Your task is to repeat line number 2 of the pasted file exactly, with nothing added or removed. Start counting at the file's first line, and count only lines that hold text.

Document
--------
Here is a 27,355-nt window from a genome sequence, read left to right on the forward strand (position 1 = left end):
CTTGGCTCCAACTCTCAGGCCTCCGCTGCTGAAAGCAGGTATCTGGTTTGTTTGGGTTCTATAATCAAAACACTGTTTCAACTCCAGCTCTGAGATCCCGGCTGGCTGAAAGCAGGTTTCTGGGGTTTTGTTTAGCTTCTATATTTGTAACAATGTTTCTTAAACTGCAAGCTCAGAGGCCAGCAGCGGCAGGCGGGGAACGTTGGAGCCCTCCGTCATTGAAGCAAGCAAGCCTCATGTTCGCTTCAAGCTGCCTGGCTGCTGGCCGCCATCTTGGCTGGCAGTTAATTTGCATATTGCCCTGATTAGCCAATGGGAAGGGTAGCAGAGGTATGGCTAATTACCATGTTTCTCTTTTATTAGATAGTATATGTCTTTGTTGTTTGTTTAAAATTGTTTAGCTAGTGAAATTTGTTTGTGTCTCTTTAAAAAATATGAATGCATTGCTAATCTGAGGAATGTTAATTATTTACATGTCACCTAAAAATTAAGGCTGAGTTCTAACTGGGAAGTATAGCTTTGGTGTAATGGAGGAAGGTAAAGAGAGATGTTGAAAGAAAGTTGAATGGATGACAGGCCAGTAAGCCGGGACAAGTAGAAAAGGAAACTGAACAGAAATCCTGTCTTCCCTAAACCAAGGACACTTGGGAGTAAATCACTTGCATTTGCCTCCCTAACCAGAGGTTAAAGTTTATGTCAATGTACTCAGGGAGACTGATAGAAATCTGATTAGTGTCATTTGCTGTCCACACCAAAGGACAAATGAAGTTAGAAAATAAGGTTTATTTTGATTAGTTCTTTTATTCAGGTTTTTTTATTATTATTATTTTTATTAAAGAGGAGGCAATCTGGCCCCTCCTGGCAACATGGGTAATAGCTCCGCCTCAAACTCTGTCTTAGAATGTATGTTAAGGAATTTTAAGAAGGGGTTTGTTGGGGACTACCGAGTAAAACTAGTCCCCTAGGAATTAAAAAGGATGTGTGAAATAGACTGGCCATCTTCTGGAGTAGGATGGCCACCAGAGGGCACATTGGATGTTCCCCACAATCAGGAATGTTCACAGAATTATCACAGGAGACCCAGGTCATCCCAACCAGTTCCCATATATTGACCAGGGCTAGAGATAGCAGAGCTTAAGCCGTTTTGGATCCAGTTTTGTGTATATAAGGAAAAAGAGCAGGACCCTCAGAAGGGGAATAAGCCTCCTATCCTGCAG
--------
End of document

CTTGGCTCCAACTCTCAGGCCTCCGCTGCTGAAAGCAGGTATCTGGTTTGTTTGGGTTCTATAATCAAAACACTGTTTCAACTCCAGCTCTGAGATCCCGGCTGGCTGAAAGCAGGTTTCTGGGGTTTTGTTTAGCTTCTATATTTGTAACAATGTTTCTTAAACTGCAAGCTCAGAGGCCAGCAGCGGCAGGCGGGGAACGTTGGAGCCCTCCGTCATTGAAGCAAGCAAGCCTCATGTTCGCTTCAAGCTGCCTGGCTGCTGGCCGCCATCTTGGCTGGCAGTTAATTTGCATATTGCCCTGATTAGCCAATGGGAAGGGTAGCAGAGGTATGGCTAATTACCATGTTTCTCTTTTATTAGATAGTATATGTCTTTGTTGTTTGTTTAAAATTGTTTAGCTAGTGAAATTTGTTTGTGTCTCTTTAAAAAATATGAATGCATTGCTAATCTGAGGAATGTTAATTATTTACATGTCACCTAAAAATTAAGGCTGAGTTCTAACTGGGAAGTATAGCTTTGGTGTAATGGAGGAAGGTAAAGAGAGATGTTGAAAGAAAGTTGAATGGATGACAGGCCAGTAAGCCGGGACAAGTAGAAAAGGAAACTGAACAGAAATCCTGTCTTCCCTAAACCAAGGACACTTGGGAGTAAATCACTTGCATTTGCCTCCCTAACCAGAGGTTAAAGTTTATGTCAATGTACTCAGGGAGACTGATAGAAATCTGATTAGTGTCATTTGCTGTCCACACCAAAGGACAAATGAAGTTAGAAAATAAGGTTTATTTTGATTAGTTCTTTTATTCAGGTTTTTTTATTATTATTATTTTTATTAAAGAGGAGGCAATCTGGCCCCTCCTGGCAACATGGGTAATAGCTCCGCCTCAAACTCTGTCTTAGAATGTATGTTAAGGAATTTTAAGAAGGGGTTTGTTGGGGACTACCGAGTAAAACTAGTCCCCTAGGAATTAAAAAGGATGTGTGAAATAGACTGGCCATCTTCTGGAGTAGGATGGCCACCAGAGGGCACATTGGATGTTCCCCACAATCAGGAATGTTCACAGAATTATCACAGGAGACCCAGGTCATCCCAACCAGTTCCCATATATTGACCAGGGCTAGAGATAGCAGAGCTTAAGCCGTTTTGGATCCAGTTTTGTGTATATAAGGAAAAAGAGCAGGACCCTCAGAAGGGGAATAAGCCTCCTATCCTGCAG